This article first appeared in my weekly column with the Business Daily on March 6, 2016.
An analyst with the Brookings Institution made an important point during a podcast recently; China will shed 85 million jobs at the bottom end of the manufacturing sector between now and 2030. So naturally the question becomes: where will they go? The analyst made the point that at the moment most of the jobs are being absorbed by China’s neighbours. But a more important question for Africa is: how can the continent poise itself to be a key absorber of those jobs?
Before answering that question, key details of the shedding of jobs in manufacturing by China need to be more intimately understood. There are two key drivers that are pushing jobs out of manufacturing in China; the first is the general slowdown of China. China has been slowing and growth in 2015 was the slowest in 25 years. Part of the consequences of this slowdown is the shutdown of numerous factories in textile, machine tool and chemicals industries. The boom China enjoyed for decades has created factory overcapacity. Combined with slowing demand in global markets China’s manufacturing sector is struggling. The second factor that is informing the migration of jobs from China is that the Chinese economy is going through a fundamental reorientation where services and household consumption fuel economic growth rather than the investment and industry. China is shifting from being the ‘world’s factory’ with an aggressive export orientation strategy to one led by consumption and services.
The scale of this reorientation is made clear when one considers that China’s growth in the past 15 years or so has been driven by exports and exports account for about 20% to 30% of China’s economic growth. The Chinese government has long sought to encourage this reorientation and indeed, in 2015 the service industries absorbed some job losses from manufacturing. Perhaps another factor informing the reorientation is the reality that China will soon face labour shortages and coupled with rising wages, export driven growth will be difficult.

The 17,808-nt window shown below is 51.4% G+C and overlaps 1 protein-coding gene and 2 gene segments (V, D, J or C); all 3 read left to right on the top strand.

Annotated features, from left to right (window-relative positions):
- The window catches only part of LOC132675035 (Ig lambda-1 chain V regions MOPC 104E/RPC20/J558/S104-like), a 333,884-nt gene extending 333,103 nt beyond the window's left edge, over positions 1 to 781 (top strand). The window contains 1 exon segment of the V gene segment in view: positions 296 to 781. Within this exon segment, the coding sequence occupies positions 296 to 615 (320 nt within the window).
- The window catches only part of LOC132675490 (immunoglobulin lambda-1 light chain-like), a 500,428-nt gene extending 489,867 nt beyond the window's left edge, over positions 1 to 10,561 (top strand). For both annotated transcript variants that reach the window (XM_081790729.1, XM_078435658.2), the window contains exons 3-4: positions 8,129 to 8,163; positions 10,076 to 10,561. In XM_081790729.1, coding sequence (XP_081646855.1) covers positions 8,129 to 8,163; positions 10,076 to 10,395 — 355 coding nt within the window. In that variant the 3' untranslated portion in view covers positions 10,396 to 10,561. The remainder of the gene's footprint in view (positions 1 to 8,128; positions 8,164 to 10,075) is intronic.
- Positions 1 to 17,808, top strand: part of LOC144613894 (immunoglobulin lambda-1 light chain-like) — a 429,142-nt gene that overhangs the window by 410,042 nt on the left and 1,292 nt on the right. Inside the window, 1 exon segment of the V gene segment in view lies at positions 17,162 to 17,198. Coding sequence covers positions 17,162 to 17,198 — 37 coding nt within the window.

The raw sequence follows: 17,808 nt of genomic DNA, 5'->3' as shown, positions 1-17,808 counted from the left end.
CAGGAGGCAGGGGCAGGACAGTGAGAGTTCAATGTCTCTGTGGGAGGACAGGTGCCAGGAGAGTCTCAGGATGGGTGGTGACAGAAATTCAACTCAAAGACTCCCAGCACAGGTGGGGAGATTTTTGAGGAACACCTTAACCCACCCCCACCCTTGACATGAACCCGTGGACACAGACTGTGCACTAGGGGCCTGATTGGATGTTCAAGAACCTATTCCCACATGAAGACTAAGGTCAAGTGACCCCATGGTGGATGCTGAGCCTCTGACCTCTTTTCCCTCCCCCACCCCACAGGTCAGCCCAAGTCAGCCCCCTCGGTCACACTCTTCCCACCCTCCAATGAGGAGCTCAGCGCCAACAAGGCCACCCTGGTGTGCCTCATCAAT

This scenario should be good news for Africa, a continent that has yet to effectively industrialise. Indeed, many African countries are going through premature deindustrialisation driven by several factors the most salient of which is the lack of robust industrial policy by African governments. As it stands, it seems likely that what will inform African economic growth will shift from agriculture straight into the services sector and bypass industry altogether. At the moment the African economy is not leveraging industry to drive growth. This is a concern for the continent as industry is an important and large employer not only for the manufacture of goods consumed locally, but global markets as well. Through encouraging manufacturing and industry the continent can make a dent in the poverty problem as millions are absorbed in waged employment.
So there is no better time than now for Africa to finally get serious about industrialisation and absorb some of the 85 million jobs in low end manufacturing migrating out of China. What is required for this to happen? Four elements; the first is aggressive, well thought out and strategic industrial policy formulation and implementation by African governments.
The other three, as the Brooking analyst stated, are competition, clustering and management. Africa has to deliberately encourage the creation of a competitive manufacturing sector to create strong businesses that can survive domestic and global economic shocks. Clustering is also important because analysts have observed that businesses are more productive when they are located next to businesses that engage in similar activity. This has been encouraged, to a certain extent, through the creation of Special Economic Zones etc., but more research has to be done to determine the specific type of clustering that can facilitate robust African industrialisation. The final factor is effective management; poorly managed companies do not stand of chance of surviving in a global economic context that is difficult. So the time is now for Africa to lay the ground work for industrialisation so that when the global economy eventually recovers, the continent will be well poised to reap the dividends of industrialisation.
Anzetse Were is a development economist; firstname.lastname@example.org